Where have all the refugees gone?

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Dehumanising the afghan refugees is on an all time high

It’s easy to diregard the humanity of the Afghan refugees, when they’re barely referred to in human-related terms anymore.

You may hear the word “burden”, “liability”, “terrorists”, “smugglers”, “miscreants”, “aliens”, and “parasites”. The word “people” rarely comes up, and this is alarming.

It’s been nearly impossible to notice, but thousands of lives are being uprooted daily. The repatriation program, which has existed since 2002, is now in full swing. According to the Chief Commissioner for Afghan Refugees, Dr. Imran Zaib, as many as 3500 ‘foreigners’ were being deported every day before Eid-ul-Azha, and the number is expected to rise to 8000 after the sacred holiday.

More than 90,000 registered refugees were repatriated during July and August. Out of those 90,000 refugees, nearly 70,000 were residing in Khyber-Pakhtunkhwa (K-P) while the rest were settled in Punjab and Sindh.

The establishment’s Eid present to the Pakistani xenophobe is backed by shaky logic. The post-APS paranoia of “too many Afghans” presenting a serious security risk to the stability of this country, can be likened to the post-9/11 Islamophobic fallout. Never before has it made more sense to repeat the pop culture tagline that one’s name is Khan, and one’s not a terrorist.

“Security concern” has always been a racist’s most dependable friend, and there is hardly a reason for these bosom buddies to part now. The social media aims to reinvigorate the racist right with hashtags like #KickOutAfghans and #AfghanRefugeeThreats. Surely, the cornerstone of our counter-terrorist strategy is not undoing years of policies that have facilitated the spread of religious extremism and the importation of Saudi puritanism. Clearly, the priority is not to challenge the jihad fervor that began to blossom in Zulfiqar Ali Bhutto’s regime, and later vivified under Zia’s supervision as an instrument against the Soviets. The solution, is to preserve the system, whilst shoving the humble Afghan “chali-wala” in the back of a lorry, and send him back Westward.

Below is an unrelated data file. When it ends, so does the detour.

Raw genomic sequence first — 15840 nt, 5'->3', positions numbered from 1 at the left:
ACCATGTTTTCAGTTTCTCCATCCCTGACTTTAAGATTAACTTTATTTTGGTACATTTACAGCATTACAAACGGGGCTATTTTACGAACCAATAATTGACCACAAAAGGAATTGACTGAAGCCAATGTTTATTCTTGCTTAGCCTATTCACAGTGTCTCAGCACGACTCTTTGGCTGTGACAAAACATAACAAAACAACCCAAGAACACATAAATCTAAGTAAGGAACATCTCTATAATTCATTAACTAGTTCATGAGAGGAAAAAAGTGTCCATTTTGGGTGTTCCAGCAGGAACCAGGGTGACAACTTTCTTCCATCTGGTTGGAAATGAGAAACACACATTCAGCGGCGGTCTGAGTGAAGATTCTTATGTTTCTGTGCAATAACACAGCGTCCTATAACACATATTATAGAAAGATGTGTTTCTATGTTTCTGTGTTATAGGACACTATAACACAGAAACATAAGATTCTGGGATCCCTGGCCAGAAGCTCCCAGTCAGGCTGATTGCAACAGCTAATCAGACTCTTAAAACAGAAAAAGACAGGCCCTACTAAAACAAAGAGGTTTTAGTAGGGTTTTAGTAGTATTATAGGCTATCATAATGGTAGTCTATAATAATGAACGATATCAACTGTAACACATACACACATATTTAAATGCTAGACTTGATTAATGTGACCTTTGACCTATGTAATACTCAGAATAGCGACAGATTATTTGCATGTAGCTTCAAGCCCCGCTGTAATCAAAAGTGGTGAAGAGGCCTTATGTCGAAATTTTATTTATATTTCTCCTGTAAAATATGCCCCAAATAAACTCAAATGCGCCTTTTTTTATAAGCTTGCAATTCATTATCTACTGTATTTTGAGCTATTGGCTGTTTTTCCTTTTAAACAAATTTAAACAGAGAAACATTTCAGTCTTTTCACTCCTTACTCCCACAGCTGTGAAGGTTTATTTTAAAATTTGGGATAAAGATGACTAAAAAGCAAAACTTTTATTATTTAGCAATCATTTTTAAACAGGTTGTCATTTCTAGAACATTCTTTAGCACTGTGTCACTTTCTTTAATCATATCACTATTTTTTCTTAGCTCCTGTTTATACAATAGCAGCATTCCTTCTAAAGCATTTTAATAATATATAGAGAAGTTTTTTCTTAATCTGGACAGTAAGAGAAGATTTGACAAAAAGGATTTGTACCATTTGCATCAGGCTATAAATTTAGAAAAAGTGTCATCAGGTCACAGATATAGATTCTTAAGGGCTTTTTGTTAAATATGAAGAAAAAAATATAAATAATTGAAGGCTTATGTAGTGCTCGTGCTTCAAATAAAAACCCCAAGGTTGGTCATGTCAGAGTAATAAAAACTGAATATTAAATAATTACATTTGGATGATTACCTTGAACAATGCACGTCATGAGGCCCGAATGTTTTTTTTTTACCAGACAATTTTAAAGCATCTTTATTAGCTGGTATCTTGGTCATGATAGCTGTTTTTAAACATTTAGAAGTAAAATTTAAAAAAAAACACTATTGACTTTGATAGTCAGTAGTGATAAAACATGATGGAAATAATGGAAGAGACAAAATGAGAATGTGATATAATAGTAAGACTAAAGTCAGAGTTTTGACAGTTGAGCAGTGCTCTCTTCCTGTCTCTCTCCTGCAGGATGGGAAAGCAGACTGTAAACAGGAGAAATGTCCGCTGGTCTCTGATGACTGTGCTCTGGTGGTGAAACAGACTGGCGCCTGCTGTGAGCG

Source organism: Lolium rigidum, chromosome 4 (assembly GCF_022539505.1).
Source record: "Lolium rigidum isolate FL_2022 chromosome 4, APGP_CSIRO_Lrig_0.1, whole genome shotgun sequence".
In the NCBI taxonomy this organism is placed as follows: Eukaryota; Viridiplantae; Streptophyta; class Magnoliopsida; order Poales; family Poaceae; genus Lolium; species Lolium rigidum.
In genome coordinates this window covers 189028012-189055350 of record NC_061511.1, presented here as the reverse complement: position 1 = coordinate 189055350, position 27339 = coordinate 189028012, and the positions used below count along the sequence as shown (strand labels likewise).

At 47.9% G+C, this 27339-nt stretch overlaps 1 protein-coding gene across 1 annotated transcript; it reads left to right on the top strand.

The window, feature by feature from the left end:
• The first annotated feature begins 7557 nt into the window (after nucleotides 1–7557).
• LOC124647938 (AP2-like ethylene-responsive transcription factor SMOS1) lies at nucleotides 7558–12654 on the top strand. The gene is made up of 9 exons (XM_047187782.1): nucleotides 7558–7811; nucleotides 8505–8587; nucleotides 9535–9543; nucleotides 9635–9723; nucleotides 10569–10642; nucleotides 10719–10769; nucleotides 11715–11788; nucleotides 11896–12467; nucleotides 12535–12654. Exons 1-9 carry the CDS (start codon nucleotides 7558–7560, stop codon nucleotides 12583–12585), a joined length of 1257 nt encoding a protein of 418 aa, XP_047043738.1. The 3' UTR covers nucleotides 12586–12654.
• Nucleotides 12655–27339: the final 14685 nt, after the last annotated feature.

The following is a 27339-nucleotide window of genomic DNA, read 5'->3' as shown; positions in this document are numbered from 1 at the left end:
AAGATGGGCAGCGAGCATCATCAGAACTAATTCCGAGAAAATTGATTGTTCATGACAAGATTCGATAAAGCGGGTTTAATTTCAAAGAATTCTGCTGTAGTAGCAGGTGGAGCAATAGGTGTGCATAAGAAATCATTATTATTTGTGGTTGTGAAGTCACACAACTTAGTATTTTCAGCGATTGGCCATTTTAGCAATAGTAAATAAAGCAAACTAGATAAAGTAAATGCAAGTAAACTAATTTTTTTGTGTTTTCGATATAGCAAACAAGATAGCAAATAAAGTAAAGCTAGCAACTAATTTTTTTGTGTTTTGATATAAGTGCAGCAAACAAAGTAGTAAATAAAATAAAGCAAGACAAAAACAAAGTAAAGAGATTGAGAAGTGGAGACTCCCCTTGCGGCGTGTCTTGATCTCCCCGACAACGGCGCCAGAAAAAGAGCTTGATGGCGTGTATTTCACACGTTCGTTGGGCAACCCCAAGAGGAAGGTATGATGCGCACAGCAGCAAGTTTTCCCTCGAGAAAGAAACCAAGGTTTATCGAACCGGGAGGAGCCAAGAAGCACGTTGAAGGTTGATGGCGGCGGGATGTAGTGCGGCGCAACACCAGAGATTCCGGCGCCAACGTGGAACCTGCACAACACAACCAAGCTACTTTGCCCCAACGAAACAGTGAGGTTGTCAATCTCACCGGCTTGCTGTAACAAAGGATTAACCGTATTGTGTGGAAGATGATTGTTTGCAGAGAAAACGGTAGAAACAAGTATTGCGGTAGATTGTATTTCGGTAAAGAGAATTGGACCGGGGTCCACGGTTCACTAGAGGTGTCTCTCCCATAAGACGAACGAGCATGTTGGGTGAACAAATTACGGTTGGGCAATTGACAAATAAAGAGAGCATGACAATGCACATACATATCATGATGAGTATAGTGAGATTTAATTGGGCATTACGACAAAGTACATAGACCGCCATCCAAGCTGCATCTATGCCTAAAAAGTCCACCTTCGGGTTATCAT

I hope one pardons me for employing the stereotype of Afghan corn venders to make my point; but the point is to illustrate the harmlessness of an overwhelming majority of refugees, who are contributing cheap labor to the development of this country, receiving bare minimum benefits from the state. Note that the UN renders assistance to Pakistan in offering basic services to the refugees, and this program isn’t sponsored solely by the state. Furthermore, the UN offers $200 to $400 to Afghan refugees for voluntary repatriation.

Consider the circumstances the initially led to the influx of Afghan refugees. In the late 1970s, Pakistan enacted an open-gate policy for these refugees. Afghanistan’s neighboring states, such as Iran, kept refugees detained in camps, but Pakistan allowed them to mingle freely with the general population and settle. The establishment’s decision wasn’t motivated solely by humanism. The immigrants were encouraged to link up with jihadist seminaries and militant outfits, as way of bolstering the armed resistance against the communist invasion. Needless to say, the move was diplomatically lucrative at the time, and earned Pakistan its place as United States most ‘allied ally’.